Clearly, one of the greatest models of faith in the Old Testament is Abraham. Jews, Christians and Muslims all acclaim him as such.

But Abraham also is a model of suffering. Abraham’s choice to say yes to God, leave civilization and lead his family into the desert involved great hardship (Gen 12:1-4).

What was the motivation that drove him to do it? Simple. There was something that God promised him that he desperately wanted. He already had a lot: a wife, property, servants and all the creature comforts afforded by his civilization. Yet he lacked a son.

For Abraham, a son was the main pathway to immortality. A son would, presumably, go out and beget sons, keeping his father’s name and memory alive. God promised not only descendants but a progeny so numerous that all the communities of the earth would find blessing in Abraham’s name.

The desire for future glory enabled Abraham to put up with the hardships, just as we sometimes endure hardship and suffering because we know it will lead us to some place better—perhaps in eternity.

St. Paul wrote to Timothy: “Bear your share of hardship for the Gospel with the strength that comes from God” (2 Tm 1:8).

To be a Christian during the first 300 years of the faith meant risking everything. If the Romans caught you, it could mean  torture or death. If you got off easy, it meant the confiscation of your possessions.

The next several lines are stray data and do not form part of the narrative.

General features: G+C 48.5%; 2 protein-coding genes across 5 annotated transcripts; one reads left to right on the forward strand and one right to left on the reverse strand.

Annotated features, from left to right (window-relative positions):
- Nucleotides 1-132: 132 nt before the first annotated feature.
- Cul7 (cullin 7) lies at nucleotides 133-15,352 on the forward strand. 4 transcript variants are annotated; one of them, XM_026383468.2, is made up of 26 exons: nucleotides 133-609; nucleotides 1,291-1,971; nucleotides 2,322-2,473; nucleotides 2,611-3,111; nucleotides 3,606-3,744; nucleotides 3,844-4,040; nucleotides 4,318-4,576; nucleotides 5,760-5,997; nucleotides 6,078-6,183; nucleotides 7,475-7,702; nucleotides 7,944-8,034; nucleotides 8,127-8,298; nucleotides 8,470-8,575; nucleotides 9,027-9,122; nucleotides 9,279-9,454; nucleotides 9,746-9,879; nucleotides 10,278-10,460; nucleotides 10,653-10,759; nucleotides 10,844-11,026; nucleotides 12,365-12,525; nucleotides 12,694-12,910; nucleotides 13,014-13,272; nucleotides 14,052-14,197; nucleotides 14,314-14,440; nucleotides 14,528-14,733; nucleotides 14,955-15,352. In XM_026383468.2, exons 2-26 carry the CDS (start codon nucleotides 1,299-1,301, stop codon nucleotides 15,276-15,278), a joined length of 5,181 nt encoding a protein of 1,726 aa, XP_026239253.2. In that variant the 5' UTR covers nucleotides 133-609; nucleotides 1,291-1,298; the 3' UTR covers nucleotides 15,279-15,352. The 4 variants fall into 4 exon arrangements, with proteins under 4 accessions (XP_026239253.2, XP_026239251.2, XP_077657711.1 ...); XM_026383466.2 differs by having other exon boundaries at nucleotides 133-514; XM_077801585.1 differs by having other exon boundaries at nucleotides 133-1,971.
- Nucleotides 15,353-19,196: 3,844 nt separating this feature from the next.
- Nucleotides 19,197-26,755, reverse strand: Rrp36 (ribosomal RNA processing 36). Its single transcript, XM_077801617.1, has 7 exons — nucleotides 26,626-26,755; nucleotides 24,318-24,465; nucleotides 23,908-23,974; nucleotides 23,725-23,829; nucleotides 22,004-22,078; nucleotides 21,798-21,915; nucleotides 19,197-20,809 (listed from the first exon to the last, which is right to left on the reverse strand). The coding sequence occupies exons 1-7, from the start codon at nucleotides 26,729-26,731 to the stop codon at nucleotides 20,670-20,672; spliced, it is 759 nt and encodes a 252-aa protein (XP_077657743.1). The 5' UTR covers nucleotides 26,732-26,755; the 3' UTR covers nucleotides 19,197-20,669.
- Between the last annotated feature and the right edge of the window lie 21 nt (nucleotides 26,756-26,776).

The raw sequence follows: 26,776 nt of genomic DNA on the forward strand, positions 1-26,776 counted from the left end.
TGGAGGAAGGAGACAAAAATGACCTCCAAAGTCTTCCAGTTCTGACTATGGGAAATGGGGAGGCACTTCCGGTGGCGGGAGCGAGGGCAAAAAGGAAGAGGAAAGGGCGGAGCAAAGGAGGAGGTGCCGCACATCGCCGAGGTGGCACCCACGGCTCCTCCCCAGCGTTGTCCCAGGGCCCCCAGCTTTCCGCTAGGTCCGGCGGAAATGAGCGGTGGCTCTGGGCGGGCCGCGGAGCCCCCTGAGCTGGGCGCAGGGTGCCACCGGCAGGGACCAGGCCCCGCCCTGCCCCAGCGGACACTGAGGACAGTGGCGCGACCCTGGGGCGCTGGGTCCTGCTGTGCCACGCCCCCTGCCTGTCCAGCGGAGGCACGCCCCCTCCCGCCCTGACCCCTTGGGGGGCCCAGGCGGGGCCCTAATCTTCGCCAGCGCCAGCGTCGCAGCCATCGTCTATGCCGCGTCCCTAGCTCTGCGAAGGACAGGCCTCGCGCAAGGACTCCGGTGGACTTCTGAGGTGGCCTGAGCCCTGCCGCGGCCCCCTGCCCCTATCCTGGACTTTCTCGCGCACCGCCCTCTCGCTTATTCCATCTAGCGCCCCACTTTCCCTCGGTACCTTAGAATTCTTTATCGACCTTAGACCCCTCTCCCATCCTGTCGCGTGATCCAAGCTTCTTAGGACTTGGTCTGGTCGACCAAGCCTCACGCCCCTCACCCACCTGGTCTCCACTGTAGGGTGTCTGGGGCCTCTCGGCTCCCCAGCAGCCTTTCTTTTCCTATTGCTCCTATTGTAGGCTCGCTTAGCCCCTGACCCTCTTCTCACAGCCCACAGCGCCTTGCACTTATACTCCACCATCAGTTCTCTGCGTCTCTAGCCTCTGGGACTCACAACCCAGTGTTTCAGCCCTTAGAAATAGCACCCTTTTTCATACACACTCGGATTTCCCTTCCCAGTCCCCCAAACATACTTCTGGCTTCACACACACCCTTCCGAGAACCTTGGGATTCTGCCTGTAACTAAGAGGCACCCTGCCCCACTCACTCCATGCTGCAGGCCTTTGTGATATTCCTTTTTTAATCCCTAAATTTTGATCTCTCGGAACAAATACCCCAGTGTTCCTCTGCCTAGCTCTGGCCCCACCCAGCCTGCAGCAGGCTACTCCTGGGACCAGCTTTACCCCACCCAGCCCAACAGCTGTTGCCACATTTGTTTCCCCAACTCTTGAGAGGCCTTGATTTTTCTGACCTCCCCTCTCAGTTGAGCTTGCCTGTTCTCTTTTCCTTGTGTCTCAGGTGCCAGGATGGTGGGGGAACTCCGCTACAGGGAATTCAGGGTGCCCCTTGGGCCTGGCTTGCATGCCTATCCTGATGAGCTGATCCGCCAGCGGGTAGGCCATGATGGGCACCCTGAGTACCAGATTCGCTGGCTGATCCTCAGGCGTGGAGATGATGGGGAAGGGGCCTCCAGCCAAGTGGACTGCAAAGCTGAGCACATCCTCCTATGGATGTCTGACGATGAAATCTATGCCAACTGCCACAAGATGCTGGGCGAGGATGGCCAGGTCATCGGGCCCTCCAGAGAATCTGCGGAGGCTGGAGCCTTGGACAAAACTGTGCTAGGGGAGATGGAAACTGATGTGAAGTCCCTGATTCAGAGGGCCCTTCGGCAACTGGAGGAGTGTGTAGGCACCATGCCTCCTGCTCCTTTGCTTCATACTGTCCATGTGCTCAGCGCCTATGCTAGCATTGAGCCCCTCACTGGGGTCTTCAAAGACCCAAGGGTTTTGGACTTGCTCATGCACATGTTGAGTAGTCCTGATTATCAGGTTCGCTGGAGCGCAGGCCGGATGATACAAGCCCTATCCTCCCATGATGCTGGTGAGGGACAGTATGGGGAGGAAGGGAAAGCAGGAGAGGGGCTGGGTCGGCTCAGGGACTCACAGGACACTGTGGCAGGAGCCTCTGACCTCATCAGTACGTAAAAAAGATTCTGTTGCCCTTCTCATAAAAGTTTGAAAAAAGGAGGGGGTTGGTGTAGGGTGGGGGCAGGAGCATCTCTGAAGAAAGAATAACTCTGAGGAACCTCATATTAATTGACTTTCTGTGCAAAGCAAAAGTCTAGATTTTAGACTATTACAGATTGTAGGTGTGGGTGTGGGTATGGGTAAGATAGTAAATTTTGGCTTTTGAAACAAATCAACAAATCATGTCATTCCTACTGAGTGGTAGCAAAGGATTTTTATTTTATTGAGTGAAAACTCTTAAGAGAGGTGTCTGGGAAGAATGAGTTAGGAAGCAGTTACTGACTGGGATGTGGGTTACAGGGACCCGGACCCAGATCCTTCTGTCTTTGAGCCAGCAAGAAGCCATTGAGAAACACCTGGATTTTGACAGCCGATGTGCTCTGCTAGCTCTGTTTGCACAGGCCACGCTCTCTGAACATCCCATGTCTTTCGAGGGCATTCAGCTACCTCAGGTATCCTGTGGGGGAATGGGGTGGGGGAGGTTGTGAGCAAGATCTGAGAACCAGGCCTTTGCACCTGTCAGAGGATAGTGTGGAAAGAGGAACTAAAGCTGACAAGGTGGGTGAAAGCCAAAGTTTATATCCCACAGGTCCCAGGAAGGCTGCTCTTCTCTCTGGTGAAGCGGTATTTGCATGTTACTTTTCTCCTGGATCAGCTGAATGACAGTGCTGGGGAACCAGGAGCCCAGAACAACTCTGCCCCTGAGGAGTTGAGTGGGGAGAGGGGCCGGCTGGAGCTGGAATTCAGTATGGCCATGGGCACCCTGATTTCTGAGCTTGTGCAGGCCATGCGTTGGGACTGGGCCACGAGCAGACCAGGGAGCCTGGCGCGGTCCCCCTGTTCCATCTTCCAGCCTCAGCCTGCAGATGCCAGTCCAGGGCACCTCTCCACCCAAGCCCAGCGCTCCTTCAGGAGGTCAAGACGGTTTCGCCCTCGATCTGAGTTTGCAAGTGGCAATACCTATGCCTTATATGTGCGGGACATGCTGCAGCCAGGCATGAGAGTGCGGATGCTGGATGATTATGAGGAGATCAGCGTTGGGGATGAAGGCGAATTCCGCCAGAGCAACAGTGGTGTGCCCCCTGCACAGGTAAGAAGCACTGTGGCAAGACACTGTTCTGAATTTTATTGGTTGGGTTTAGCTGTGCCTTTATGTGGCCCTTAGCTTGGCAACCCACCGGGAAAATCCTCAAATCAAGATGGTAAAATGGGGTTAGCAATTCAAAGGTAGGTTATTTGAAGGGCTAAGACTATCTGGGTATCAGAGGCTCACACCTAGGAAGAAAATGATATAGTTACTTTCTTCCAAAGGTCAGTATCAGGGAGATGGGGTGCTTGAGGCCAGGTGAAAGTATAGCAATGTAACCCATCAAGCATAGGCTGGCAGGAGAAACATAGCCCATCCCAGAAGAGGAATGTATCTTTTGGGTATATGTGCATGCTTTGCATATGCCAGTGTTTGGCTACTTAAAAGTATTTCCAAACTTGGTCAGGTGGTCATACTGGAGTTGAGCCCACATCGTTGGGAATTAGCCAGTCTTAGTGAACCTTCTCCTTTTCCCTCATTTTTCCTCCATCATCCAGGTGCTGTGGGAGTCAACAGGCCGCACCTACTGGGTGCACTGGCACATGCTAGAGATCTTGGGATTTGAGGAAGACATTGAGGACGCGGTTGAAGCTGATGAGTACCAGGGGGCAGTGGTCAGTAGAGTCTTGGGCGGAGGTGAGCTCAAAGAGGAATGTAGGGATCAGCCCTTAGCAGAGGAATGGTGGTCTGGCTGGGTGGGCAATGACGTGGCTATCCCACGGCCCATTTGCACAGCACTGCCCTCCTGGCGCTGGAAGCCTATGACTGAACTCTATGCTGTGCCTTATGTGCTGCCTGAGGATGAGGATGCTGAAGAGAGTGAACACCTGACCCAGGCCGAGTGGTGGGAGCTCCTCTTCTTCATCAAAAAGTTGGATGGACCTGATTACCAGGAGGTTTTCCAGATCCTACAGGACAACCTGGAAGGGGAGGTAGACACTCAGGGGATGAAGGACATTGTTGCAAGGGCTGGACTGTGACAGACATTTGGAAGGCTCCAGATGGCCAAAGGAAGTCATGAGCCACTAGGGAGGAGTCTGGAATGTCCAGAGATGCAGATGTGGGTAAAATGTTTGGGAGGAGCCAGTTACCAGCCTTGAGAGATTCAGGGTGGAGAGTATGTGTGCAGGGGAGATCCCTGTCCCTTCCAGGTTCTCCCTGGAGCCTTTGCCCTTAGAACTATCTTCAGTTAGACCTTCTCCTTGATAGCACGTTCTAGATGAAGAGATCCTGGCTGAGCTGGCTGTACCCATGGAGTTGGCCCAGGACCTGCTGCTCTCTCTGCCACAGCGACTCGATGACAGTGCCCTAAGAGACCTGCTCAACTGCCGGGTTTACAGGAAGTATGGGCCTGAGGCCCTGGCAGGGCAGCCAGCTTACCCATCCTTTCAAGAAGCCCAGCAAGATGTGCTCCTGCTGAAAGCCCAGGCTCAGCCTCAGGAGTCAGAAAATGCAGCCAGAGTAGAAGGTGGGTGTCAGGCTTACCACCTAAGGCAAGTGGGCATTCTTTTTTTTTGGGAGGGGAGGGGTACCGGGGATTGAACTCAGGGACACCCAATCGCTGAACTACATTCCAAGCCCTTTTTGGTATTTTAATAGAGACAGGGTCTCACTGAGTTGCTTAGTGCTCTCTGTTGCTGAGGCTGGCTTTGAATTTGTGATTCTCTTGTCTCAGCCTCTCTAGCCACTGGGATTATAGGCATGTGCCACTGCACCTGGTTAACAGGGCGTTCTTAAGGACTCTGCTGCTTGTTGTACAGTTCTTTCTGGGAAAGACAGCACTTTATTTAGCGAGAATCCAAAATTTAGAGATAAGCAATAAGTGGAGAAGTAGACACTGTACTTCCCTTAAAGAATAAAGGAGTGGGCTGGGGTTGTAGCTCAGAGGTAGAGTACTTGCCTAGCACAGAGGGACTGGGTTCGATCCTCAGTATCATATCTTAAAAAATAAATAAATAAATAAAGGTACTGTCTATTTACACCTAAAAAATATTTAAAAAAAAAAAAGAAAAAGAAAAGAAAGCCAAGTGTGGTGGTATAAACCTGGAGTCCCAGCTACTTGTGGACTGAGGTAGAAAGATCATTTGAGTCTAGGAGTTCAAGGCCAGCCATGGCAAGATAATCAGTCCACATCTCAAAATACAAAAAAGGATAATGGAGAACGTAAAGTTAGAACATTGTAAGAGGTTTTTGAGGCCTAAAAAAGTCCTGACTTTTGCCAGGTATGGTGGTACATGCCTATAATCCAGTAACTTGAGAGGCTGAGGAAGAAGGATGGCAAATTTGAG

Why would people take this chance? For the same reason Abraham embraced hardship: hope. They had been given a promise of eternal glory. They understood that no earthly good could compare with everlasting joy and were willing to suffer whatever loss was necessary to secure it.

In this, they followed the Master: “For the sake of the joy that lay before him he endured the cross, despising its shame” (Heb 12:2).

Obviously the sober, penitential spirit of Lent looks forward to the festivities of Easter. But Lenten penance means more than that. It is an opportunity for us to re-examine what’s most important in our lives—the gift of friendship with God.

Do we react to the ups and downs of daily life as if that were truly the case? In Lent, the deeper reason we “give up” earthly goods through fasting is to make more room for heavenly goods, to remind ourselves that we do not live by bread alone but by every word that comes from the mouth of God.

How do we live with the suffering in our lives that is not voluntary, with the hardships that seem to find us no matter how we try to escape?

Lent is a time to choose to embrace hardships with faith, hope and love, and unite them to the cross of Christ. We can transform inconvenience and even tragedy into steppingstones to glory.


Marcellino D’Ambrosio writes from Texas.  He is co-founder of Crossroads Productions, an apostolate of Catholic renewal and evangelization.

This article was originally published as part of Catholic News Service’s Faith Alive! Copyright © 2015, Catholic News Service-United States Conference of Catholic Bishops, Washington, DC. All rights reserved. Used with permission.